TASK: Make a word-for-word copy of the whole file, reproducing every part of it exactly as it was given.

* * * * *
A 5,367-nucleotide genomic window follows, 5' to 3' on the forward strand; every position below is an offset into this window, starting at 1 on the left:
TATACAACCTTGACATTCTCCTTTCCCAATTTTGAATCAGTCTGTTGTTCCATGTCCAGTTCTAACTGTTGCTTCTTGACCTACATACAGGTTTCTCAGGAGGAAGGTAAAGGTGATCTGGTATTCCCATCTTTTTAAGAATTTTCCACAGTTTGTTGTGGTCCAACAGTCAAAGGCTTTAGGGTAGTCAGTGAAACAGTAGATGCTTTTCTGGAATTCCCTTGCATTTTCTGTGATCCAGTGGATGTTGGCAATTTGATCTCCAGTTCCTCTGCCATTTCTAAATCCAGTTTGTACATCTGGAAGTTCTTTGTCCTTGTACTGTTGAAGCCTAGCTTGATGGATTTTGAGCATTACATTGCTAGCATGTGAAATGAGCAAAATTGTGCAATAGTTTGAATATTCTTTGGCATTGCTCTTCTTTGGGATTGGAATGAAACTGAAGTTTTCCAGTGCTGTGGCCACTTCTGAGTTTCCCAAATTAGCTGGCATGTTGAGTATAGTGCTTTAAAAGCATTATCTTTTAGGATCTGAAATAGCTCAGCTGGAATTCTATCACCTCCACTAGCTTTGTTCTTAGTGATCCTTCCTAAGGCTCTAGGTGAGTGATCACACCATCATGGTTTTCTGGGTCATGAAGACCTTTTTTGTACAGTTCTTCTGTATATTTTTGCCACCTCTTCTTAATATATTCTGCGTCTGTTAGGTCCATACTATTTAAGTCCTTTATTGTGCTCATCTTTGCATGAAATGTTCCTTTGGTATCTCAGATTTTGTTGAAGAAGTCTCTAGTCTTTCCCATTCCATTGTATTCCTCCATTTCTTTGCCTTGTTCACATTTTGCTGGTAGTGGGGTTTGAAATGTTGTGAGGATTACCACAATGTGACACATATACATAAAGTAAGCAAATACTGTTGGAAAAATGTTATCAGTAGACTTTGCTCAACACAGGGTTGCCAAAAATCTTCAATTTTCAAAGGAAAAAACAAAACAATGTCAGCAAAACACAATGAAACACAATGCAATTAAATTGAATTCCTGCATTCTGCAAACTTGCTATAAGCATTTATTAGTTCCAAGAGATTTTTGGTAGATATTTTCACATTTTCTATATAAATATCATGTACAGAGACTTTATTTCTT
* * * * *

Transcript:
A 5,367-nucleotide genomic window follows, 5' to 3' on the forward strand; every position below is an offset into this window, starting at 1 on the left:
TATACAACCTTGACATTCTCCTTTCCCAATTTTGAATCAGTCTGTTGTTCCATGTCCAGTTCTAACTGTTGCTTCTTGACCTACATACAGGTTTCTCAGGAGGAAGGTAAAGGTGATCTGGTATTCCCATCTTTTTAAGAATTTTCCACAGTTTGTTGTGGTCCAACAGTCAAAGGCTTTAGGGTAGTCAGTGAAACAGTAGATGCTTTTCTGGAATTCCCTTGCATTTTCTGTGATCCAGTGGATGTTGGCAATTTGATCTCCAGTTCCTCTGCCATTTCTAAATCCAGTTTGTACATCTGGAAGTTCTTTGTCCTTGTACTGTTGAAGCCTAGCTTGATGGATTTTGAGCATTACATTGCTAGCATGTGAAATGAGCAAAATTGTGCAATAGTTTGAATATTCTTTGGCATTGCTCTTCTTTGGGATTGGAATGAAACTGAAGTTTTCCAGTGCTGTGGCCACTTCTGAGTTTCCCAAATTAGCTGGCATGTTGAGTATAGTGCTTTAAAAGCATTATCTTTTAGGATCTGAAATAGCTCAGCTGGAATTCTATCACCTCCACTAGCTTTGTTCTTAGTGATCCTTCCTAAGGCTCTAGGTGAGTGATCACACCATCATGGTTTTCTGGGTCATGAAGACCTTTTTTGTACAGTTCTTCTGTATATTTTTGCCACCTCTTCTTAATATATTCTGCGTCTGTTAGGTCCATACTATTTAAGTCCTTTATTGTGCTCATCTTTGCATGAAATGTTCCTTTGGTATCTCAGATTTTGTTGAAGAAGTCTCTAGTCTTTCCCATTCCATTGTATTCCTCCATTTCTTTGCCTTGTTCACATTTTGCTGGTAGTGGGGTTTGAAATGTTGTGAGGATTACCACAATGTGACACATATACATAAAGTAAGCAAATACTGTTGGAAAAATGTTATCAGTAGACTTTGCTCAACACAGGGTTGCCAAAAATCTTCAATTTTCAAAGGAAAAAACAAAACAATGTCAGCAAAACACAATGAAACACAATGCAATTAAATTGAATTCCTGCATTCTGCAAACTTGCTATAAGCATTTATTAGTTCCAAGAGATTTTTGGTAGATATTTTCACATTTTCTATATAAATATCATGTACAGAGACTTTATTTCTT